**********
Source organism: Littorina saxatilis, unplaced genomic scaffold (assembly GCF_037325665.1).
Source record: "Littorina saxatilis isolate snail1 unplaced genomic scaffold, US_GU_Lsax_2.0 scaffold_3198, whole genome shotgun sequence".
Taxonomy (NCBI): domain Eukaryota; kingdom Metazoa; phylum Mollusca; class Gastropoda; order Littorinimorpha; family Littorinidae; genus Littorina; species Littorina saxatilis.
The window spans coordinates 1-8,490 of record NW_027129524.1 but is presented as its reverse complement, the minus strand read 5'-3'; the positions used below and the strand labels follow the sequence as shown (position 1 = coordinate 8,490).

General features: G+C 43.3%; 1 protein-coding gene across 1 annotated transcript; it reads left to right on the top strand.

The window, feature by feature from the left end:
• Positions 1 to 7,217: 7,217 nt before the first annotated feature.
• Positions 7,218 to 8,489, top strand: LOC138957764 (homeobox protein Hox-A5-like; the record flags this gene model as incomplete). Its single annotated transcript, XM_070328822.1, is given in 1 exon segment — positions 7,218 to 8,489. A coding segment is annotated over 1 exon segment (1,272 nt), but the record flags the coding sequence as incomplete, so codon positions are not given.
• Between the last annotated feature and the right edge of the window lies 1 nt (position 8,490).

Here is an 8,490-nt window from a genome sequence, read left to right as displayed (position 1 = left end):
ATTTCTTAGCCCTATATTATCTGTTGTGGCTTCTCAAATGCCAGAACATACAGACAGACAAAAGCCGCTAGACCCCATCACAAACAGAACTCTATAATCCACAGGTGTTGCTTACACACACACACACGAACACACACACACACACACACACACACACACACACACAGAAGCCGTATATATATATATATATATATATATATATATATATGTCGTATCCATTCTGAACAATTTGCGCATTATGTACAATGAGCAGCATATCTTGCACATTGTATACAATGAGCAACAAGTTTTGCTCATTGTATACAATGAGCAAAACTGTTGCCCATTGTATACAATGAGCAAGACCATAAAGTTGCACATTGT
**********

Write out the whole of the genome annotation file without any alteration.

Source organism: Littorina saxatilis, unplaced genomic scaffold (assembly GCF_037325665.1).
Source record: "Littorina saxatilis isolate snail1 unplaced genomic scaffold, US_GU_Lsax_2.0 scaffold_3198, whole genome shotgun sequence".
Taxonomy (NCBI): domain Eukaryota; kingdom Metazoa; phylum Mollusca; class Gastropoda; order Littorinimorpha; family Littorinidae; genus Littorina; species Littorina saxatilis.
The window spans coordinates 1-8,490 of record NW_027129524.1 but is presented as its reverse complement, the minus strand read 5'-3'; the positions used below and the strand labels follow the sequence as shown (position 1 = coordinate 8,490).

General features: G+C 43.3%; 1 protein-coding gene across 1 annotated transcript; it reads left to right on the top strand.

The window, feature by feature from the left end:
• Positions 1 to 7,217: 7,217 nt before the first annotated feature.
• Positions 7,218 to 8,489, top strand: LOC138957764 (homeobox protein Hox-A5-like; the record flags this gene model as incomplete). Its single annotated transcript, XM_070328822.1, is given in 1 exon segment — positions 7,218 to 8,489. A coding segment is annotated over 1 exon segment (1,272 nt), but the record flags the coding sequence as incomplete, so codon positions are not given.
• Between the last annotated feature and the right edge of the window lies 1 nt (position 8,490).

Here is an 8,490-nt window from a genome sequence, read left to right as displayed (position 1 = left end):
ATTTCTTAGCCCTATATTATCTGTTGTGGCTTCTCAAATGCCAGAACATACAGACAGACAAAAGCCGCTAGACCCCATCACAAACAGAACTCTATAATCCACAGGTGTTGCTTACACACACACACACGAACACACACACACACACACACACACACACACACACACAGAAGCCGTATATATATATATATATATATATATATATATATATGTCGTATCCATTCTGAACAATTTGCGCATTATGTACAATGAGCAGCATATCTTGCACATTGTATACAATGAGCAACAAGTTTTGCTCATTGTATACAATGAGCAAAACTGTTGCCCATTGTATACAATGAGCAAGACCATAAAGTTGCACATTGT